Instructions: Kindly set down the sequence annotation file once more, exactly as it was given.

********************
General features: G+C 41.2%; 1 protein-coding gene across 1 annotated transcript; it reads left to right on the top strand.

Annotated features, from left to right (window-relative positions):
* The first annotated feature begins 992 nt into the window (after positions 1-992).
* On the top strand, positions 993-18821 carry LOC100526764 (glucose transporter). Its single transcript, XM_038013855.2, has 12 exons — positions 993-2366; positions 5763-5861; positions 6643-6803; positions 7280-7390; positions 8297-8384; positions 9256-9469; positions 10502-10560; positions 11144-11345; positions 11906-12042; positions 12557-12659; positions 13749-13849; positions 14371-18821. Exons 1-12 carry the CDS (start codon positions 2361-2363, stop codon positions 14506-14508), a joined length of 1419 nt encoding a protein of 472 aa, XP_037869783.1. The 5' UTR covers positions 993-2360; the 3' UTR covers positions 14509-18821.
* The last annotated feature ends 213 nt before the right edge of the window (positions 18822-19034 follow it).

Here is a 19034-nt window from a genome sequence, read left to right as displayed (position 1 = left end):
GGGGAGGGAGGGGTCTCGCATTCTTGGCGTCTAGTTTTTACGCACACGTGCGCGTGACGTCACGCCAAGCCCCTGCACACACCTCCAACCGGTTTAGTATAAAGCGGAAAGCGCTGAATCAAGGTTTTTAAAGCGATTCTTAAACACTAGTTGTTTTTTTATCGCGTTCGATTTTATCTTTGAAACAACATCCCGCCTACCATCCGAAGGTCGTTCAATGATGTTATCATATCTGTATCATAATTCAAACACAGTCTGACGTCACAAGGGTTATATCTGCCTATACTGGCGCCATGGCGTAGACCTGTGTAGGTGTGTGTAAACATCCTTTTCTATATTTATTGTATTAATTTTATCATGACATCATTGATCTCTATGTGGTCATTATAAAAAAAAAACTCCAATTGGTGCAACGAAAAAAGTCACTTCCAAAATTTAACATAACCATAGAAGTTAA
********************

General features: G+C 41.2%; 1 protein-coding gene across 1 annotated transcript; it reads left to right on the top strand.

Annotated features, from left to right (window-relative positions):
* The first annotated feature begins 992 nt into the window (after positions 1-992).
* On the top strand, positions 993-18821 carry LOC100526764 (glucose transporter). Its single transcript, XM_038013855.2, has 12 exons — positions 993-2366; positions 5763-5861; positions 6643-6803; positions 7280-7390; positions 8297-8384; positions 9256-9469; positions 10502-10560; positions 11144-11345; positions 11906-12042; positions 12557-12659; positions 13749-13849; positions 14371-18821. Exons 1-12 carry the CDS (start codon positions 2361-2363, stop codon positions 14506-14508), a joined length of 1419 nt encoding a protein of 472 aa, XP_037869783.1. The 5' UTR covers positions 993-2360; the 3' UTR covers positions 14509-18821.
* The last annotated feature ends 213 nt before the right edge of the window (positions 18822-19034 follow it).

Here is a 19034-nt window from a genome sequence, read left to right as displayed (position 1 = left end):
GGGGAGGGAGGGGTCTCGCATTCTTGGCGTCTAGTTTTTACGCACACGTGCGCGTGACGTCACGCCAAGCCCCTGCACACACCTCCAACCGGTTTAGTATAAAGCGGAAAGCGCTGAATCAAGGTTTTTAAAGCGATTCTTAAACACTAGTTGTTTTTTTATCGCGTTCGATTTTATCTTTGAAACAACATCCCGCCTACCATCCGAAGGTCGTTCAATGATGTTATCATATCTGTATCATAATTCAAACACAGTCTGACGTCACAAGGGTTATATCTGCCTATACTGGCGCCATGGCGTAGACCTGTGTAGGTGTGTGTAAACATCCTTTTCTATATTTATTGTATTAATTTTATCATGACATCATTGATCTCTATGTGGTCATTATAAAAAAAAAACTCCAATTGGTGCAACGAAAAAAGTCACTTCCAAAATTTAACATAACCATAGAAGTTAA